During field reporting carried out for this article in Santa Cruz and San Cristobal it was found that those who sell lobsters under the minimum size find a black market in places outside the tourist area. Rueda replies that they confiscate undersized lobsters when found.


"We have found small lobsters in the operations. The last controls took place on the first days of October in Santa Cruz and San Cristóbal. The offenders were sanctioned," he said. The found live lobsters were released in the sea and the dead ones and tails were incinerated.


During the 2022 lobster season, the PNG seized, in six operations, on land (in restaurants) 93 lobsters that did not meet the minimum size, while operations carried out at the docks yielded 466 lobsters. Those who catch gravid lobsters or lobsters outside the minimum size face administrative sanctions; if they fish out of season, there are are penal sanctions.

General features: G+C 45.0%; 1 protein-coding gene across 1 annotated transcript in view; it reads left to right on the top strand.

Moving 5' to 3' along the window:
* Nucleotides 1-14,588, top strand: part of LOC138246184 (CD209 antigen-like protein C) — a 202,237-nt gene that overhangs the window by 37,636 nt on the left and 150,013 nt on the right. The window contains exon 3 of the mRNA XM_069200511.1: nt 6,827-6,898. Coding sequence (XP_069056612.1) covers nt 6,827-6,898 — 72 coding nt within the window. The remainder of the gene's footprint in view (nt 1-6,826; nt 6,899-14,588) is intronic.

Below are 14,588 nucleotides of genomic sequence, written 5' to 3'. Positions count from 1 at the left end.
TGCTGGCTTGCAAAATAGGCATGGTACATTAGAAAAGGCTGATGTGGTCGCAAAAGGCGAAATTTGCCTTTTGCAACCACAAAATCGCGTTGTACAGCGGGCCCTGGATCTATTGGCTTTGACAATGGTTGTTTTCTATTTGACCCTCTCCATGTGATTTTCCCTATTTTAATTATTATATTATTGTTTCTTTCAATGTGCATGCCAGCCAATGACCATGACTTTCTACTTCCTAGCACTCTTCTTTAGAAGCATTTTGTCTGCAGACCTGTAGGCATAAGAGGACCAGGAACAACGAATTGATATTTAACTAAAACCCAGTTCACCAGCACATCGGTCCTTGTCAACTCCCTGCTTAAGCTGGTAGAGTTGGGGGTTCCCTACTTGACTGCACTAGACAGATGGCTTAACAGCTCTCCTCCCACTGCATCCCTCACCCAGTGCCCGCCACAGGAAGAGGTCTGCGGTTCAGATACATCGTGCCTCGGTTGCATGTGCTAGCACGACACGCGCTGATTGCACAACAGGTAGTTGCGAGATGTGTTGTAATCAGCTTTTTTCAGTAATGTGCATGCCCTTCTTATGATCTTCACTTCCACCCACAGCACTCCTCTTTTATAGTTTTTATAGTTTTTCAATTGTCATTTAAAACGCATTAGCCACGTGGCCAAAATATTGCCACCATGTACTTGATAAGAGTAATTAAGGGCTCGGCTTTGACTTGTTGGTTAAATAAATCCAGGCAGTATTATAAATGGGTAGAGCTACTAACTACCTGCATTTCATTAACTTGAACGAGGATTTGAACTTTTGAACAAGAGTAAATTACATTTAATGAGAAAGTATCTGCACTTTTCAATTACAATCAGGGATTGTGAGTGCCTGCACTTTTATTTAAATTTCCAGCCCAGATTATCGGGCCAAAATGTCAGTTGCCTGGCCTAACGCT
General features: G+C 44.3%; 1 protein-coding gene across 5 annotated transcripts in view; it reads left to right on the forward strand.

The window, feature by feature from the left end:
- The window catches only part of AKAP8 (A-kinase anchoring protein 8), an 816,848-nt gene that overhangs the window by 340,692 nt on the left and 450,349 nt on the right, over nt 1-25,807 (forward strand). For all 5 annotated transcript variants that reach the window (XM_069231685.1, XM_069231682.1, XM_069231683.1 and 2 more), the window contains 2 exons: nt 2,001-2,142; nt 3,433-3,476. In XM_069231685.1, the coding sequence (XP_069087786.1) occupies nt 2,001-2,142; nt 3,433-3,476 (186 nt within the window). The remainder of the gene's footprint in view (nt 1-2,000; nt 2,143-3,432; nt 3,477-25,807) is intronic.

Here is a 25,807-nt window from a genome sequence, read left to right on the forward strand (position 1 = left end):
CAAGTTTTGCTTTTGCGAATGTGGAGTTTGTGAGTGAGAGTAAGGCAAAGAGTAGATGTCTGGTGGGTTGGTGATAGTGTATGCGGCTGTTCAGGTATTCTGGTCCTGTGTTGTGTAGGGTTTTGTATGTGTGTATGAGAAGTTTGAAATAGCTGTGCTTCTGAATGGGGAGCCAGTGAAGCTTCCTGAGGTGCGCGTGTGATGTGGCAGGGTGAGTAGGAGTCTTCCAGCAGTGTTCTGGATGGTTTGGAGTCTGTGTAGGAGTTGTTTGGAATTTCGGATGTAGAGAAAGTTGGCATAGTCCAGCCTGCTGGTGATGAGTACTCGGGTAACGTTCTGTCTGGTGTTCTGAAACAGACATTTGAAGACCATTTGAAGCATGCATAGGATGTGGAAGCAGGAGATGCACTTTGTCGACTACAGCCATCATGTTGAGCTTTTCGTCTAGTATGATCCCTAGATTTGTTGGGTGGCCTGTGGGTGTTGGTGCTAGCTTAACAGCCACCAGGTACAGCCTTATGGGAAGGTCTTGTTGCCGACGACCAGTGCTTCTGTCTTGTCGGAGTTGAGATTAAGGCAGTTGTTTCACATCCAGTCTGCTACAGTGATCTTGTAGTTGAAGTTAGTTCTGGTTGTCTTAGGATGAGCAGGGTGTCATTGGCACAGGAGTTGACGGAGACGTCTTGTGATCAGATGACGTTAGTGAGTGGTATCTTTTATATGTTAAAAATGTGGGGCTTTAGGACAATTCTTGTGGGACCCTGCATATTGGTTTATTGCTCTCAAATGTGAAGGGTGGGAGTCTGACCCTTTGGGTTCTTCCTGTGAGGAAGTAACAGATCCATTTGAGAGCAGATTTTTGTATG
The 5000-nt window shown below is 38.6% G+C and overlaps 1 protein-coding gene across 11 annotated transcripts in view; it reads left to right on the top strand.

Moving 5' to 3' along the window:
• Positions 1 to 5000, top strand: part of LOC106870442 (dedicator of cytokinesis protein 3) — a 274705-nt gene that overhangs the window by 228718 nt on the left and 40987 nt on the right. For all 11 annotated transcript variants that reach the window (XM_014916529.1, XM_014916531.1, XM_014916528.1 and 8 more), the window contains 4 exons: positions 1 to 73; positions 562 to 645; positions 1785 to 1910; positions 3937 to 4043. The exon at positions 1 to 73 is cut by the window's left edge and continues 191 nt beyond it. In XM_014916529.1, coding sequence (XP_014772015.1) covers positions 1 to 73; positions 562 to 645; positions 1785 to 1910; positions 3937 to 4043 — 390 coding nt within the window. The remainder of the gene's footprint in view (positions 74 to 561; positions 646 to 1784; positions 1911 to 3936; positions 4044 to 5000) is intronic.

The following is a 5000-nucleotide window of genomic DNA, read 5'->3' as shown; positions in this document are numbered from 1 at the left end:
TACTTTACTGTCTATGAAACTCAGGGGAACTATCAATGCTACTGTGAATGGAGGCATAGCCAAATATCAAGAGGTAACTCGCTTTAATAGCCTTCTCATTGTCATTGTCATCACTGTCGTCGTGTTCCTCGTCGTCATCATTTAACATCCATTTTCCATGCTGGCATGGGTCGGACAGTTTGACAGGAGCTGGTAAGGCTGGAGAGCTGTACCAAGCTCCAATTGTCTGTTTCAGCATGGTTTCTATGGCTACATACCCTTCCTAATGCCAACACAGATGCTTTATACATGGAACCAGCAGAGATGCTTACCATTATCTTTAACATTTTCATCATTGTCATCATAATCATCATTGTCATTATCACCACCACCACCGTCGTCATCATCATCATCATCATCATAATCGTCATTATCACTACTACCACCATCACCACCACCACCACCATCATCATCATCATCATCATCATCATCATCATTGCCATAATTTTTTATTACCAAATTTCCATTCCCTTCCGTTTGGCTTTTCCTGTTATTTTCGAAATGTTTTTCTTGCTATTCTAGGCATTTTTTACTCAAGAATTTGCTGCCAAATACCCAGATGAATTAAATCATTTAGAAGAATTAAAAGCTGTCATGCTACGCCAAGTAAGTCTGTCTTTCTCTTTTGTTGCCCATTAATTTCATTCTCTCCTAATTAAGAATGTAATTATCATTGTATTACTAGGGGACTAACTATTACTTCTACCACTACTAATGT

The Galapagos National Park Ranger controls that the minimum size for tails is 15 cm / Credit: Galapagos National Park.


However, in Puerto Baquerizo Moreno (San Cristobal Island) and Puerto Ayora (Santa Cruz Island), no inspectors were present during the two days that Bitacora Ambiental visited the ports to verify lobster landings and controls during the mornings. Although the GNP Director affirmed during the interview that park rangers monitor fishermen in the early hours, no personnel were present.


This trade of juvenile and undersized lobster is an issue that most people in the Galapagos Islands know about, but few want to discuss in public. The real impact of this clandestine market is unknown.


Detail of lobster catches in Galapagos in 2020 / Source: Galapagos National Park.


Lobster 36 cm long, measured by the staff of the Galapagos National Park. Lobsters with eggs or with smaller sizes that are alive are returned to the sea. Lobster tails smaller than the minimum size are seized and incinerated / Credit: Galapagos National Park.


Farther out at sea, more evidence of illegal, unreported, and unregulated fishing in Galapagos is exemplified by the fish aggregating devices, better known as FADs, which consist of a wooden structure from which hang fishing nets and a container with bait that is tethered to a satellite radio buoy.